Thursday 23 November 2017

Fionnan Sheahan: Cowen clings on but people deserve an apology, not just word games

Fionnan Sheahan

Fionnan Sheahan

TAOISEACH Brian Cowen still finds it difficult to apologise for the mistakes he, his Government and Fianna Fail made in the management of the economy for the past 13 years.

Mr Cowen says he takes responsibility for all his actions. Mr Cowen says mistakes were made. Mr Cowen says he is sorry for the condition of the country.

But the Taoiseach fails to draw the three elements of the equation together to make a categoric apology for the mistakes he made which contributed to the economic crisis.

He just can't do it. It's not in his make up. He continues to play word games, claiming he has dealt with the apology when he quite clearly hasn't.

"No one is more sorry. Is that understandable? No one is more sorry about this situation than I am. Nobody. And if you want to go over ... . I don't know how many times I have to say it," he told Sean O'Rourke RTE's 'News At One' yesterday.

If Mr Cowen has apologised properly, then why does he think a respected interviewer asks him the question again?

Until Mr Cowen -- as head of this Government, as leader of Fianna Fail, as Taoiseach, as former Finance Minister, as a Cabinet minister for the past 13 and a half years -- is prepared to make a sincere apology for the significant contribution to the economic crisis of policies initiated under this watch, then he and his party are going nowhere in terms of recovering in the eyes of the public.

His Government has failed abysmally to manage the public finances to the unprecedented extent that the IMF and the EU has an enormous influence over the country's economy.

Nobody is suggesting Mr Cowen is solely culpable for the present situation. However, he, his party, his Government, was responsible for:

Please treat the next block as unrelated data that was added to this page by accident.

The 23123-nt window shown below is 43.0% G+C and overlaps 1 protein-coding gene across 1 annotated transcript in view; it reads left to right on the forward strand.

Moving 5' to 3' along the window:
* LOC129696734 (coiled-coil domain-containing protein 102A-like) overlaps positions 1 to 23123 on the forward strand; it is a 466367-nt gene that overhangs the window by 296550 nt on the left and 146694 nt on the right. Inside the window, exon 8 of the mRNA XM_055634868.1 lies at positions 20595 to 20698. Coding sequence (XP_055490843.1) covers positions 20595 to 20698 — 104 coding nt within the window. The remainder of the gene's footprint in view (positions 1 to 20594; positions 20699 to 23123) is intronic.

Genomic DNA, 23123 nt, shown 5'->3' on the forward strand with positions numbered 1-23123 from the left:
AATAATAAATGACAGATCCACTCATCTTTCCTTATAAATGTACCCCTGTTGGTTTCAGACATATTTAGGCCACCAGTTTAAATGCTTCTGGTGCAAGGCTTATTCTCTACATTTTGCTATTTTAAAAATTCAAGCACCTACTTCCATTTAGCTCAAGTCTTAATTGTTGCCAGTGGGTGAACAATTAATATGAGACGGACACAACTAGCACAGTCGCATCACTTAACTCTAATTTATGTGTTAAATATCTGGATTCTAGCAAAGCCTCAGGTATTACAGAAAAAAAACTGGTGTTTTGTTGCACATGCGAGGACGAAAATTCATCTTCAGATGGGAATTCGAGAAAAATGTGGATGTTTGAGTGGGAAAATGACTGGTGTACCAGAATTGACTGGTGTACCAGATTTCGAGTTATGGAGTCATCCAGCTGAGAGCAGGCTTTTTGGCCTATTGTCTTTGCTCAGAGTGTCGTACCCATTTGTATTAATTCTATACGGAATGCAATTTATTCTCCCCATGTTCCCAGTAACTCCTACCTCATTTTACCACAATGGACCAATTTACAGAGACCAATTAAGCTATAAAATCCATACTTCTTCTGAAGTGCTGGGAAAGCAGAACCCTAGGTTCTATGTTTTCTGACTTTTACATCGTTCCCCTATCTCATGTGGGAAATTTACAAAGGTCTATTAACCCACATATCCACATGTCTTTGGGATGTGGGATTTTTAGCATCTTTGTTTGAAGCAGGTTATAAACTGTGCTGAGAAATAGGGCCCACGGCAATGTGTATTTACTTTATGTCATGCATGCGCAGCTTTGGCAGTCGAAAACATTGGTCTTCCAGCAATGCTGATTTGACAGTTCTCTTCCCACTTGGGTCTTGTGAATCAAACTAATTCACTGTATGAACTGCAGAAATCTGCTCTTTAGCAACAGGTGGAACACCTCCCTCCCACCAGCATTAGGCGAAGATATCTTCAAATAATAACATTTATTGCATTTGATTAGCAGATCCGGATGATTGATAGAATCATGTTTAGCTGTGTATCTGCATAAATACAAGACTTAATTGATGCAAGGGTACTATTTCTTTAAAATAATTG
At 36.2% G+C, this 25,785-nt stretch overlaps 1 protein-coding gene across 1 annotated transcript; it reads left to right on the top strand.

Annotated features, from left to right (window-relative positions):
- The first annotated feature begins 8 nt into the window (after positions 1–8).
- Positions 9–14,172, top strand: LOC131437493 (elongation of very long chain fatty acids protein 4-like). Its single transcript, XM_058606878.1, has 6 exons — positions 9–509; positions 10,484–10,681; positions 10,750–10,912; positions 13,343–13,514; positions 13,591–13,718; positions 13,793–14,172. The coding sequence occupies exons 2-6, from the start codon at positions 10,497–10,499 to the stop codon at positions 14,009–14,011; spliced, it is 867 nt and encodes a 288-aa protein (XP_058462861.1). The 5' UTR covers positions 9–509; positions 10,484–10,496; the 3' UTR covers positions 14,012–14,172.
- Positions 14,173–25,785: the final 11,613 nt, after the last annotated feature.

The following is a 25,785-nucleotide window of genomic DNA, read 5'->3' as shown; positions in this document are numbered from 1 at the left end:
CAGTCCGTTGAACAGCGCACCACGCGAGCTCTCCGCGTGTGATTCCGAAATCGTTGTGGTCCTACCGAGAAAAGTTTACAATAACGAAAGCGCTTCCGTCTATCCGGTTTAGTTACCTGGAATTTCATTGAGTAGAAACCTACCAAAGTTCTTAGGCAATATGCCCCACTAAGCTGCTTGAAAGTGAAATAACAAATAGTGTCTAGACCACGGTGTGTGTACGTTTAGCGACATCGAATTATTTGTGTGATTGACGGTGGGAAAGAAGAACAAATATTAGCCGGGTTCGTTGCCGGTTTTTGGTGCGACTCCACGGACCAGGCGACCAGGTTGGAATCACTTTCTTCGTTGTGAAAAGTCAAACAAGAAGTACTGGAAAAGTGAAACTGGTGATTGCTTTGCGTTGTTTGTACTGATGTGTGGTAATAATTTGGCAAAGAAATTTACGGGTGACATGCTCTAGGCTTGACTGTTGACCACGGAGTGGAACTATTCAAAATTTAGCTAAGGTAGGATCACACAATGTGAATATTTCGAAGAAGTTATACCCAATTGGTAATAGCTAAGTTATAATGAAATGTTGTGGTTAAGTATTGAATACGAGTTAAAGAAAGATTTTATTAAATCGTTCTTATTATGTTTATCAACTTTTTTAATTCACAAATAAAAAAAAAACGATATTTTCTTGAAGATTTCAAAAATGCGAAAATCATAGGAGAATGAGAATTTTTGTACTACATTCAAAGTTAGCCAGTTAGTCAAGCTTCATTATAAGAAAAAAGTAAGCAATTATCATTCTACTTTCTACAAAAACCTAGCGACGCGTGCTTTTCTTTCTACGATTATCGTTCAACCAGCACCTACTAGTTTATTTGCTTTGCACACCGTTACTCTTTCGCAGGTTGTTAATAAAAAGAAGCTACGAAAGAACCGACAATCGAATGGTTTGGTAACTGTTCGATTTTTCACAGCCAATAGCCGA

• The inadequate regulation of the banks.
  • The over-dependence on the construction industry.
  • Fuelling the overheating of the property market.
  • Allowing public expenditure to spiral unsustainable levels.
  • The erosion of the tax base.

His credibility would improve if he would just openly own up to his failings and say he is sorry for those wrong decisions.

As long as he's not willing to do that, he deserves to languish in the polls and his efforts at an 'apology' cannot be trusted.

His spokesman said last night that there was no conditionality or equivocation in the Taoiseach's apology.

"The Taoiseach has made it clear on many occasions that he takes full responsibility for every decision he took -- but it is important to remember the context, they were appropriate for the time, but we are in very different circumstances now.

"If any of those decisions contributed to the difficulties we are now in, of course the Taoiseach apologises for those actions and has no difficulty in so doing. He never claimed that he got everything right -- only a fool would say that. That is the point he was trying to make on RTE today."

The Taoiseach is quick to demand Labour Party leader Eamon Gilmore withdraws his accusation of "economic treason", but is still too slow to make his own reparations.

Now though, Mr Cowen's most important audience is not the public at large, it's the internal audience within Fianna Fail.

Mr Cowen is clearly trying to say to those in Fianna Fail that he has "the bottle for the battle". The time is running out for the Fianna Fail rebels if they want to remove him before the General Election.

Mr Cowen will be out of the country for most of next week at a time when rebels will have to strike if they want him gone as Fianna Fail leader by Christmas. But the Taoiseach's absence will take the sting out of any rebellion.

He made it clear yesterday that if the dissidents want him gone, they'll have to take him out. "I am the democratically elected leader of my party. There is a procedure if anybody has views about having another leader of the party," he said.

Brian Cowen is clinging on and will decide his own fate.

Irish Independent

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